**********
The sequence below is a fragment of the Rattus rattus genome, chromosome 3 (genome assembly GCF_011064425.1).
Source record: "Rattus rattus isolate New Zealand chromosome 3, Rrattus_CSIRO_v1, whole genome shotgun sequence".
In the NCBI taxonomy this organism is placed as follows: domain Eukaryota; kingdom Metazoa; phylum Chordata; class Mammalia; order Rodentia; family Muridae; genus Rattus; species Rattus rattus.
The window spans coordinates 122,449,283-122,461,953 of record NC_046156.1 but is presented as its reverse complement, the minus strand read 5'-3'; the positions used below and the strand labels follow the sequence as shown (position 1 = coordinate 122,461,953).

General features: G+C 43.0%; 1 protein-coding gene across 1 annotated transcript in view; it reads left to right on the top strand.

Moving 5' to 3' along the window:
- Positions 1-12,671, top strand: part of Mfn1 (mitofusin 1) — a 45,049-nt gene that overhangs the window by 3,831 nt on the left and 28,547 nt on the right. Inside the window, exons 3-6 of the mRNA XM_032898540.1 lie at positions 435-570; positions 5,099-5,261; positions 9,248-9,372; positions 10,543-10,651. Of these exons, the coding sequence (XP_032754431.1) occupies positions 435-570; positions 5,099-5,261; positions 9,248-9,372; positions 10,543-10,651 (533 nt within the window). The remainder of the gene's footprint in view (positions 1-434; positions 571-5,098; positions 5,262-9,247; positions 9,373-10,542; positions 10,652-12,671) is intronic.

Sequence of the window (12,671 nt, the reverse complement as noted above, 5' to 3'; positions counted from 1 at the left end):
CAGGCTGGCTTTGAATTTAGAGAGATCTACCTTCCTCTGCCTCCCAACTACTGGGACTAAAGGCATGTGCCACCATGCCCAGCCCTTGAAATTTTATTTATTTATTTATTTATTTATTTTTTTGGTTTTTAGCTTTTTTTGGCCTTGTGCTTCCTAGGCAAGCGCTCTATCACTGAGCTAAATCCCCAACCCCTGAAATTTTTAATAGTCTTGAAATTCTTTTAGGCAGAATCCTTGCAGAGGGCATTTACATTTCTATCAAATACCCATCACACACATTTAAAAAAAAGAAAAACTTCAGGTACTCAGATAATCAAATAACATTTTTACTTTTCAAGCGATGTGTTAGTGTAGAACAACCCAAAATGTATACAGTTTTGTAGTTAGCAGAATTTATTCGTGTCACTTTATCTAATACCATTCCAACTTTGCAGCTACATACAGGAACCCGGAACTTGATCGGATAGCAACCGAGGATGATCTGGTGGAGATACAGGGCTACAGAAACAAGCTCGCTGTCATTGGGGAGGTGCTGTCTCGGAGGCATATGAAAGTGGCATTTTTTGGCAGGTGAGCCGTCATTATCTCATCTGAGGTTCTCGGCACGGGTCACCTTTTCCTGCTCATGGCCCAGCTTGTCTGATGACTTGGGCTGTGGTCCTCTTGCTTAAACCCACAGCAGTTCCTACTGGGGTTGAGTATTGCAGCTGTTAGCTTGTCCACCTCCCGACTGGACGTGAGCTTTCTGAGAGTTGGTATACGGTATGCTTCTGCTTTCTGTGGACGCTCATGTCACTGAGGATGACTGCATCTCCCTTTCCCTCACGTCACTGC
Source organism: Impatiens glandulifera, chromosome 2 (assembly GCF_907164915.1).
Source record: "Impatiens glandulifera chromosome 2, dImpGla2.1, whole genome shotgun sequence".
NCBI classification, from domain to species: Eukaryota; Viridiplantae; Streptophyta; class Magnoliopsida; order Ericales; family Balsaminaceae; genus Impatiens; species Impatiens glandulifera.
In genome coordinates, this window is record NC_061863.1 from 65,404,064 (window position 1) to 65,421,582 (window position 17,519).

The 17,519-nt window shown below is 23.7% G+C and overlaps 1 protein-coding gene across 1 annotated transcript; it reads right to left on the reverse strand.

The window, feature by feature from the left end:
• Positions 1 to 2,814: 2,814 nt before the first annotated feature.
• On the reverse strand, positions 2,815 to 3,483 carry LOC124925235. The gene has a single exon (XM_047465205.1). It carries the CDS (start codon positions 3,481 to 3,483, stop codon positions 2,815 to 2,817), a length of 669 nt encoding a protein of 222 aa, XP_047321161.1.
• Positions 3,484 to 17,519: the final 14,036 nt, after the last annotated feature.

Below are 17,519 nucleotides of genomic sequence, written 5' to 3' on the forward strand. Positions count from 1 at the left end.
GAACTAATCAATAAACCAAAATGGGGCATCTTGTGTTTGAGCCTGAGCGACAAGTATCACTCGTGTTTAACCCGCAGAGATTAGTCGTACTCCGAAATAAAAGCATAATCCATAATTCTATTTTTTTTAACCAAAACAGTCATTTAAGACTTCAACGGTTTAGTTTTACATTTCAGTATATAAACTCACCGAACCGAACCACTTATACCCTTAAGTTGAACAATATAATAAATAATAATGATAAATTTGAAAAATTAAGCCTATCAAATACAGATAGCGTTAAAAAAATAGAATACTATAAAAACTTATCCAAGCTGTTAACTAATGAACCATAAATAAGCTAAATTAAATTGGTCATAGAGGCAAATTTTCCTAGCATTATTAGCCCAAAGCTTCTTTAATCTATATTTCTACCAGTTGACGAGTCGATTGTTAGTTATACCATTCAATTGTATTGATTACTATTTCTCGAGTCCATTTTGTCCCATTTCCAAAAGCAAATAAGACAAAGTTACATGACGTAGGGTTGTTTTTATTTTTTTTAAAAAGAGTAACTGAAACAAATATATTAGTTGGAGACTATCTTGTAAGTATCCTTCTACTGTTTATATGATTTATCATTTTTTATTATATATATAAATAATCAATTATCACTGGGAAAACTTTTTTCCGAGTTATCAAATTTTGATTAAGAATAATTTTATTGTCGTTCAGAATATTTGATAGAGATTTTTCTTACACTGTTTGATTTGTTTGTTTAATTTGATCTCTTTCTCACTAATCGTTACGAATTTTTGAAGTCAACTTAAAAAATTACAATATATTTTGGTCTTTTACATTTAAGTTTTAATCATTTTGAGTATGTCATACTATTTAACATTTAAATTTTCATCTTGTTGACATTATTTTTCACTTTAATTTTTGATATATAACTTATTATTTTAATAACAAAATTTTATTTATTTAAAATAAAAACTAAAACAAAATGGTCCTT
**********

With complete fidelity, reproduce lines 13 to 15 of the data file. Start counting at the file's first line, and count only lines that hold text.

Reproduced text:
In genome coordinates, this window is record NC_061863.1 from 65,404,064 (window position 1) to 65,421,582 (window position 17,519).

The 17,519-nt window shown below is 23.7% G+C and overlaps 1 protein-coding gene across 1 annotated transcript; it reads right to left on the reverse strand.

The window, feature by feature from the left end: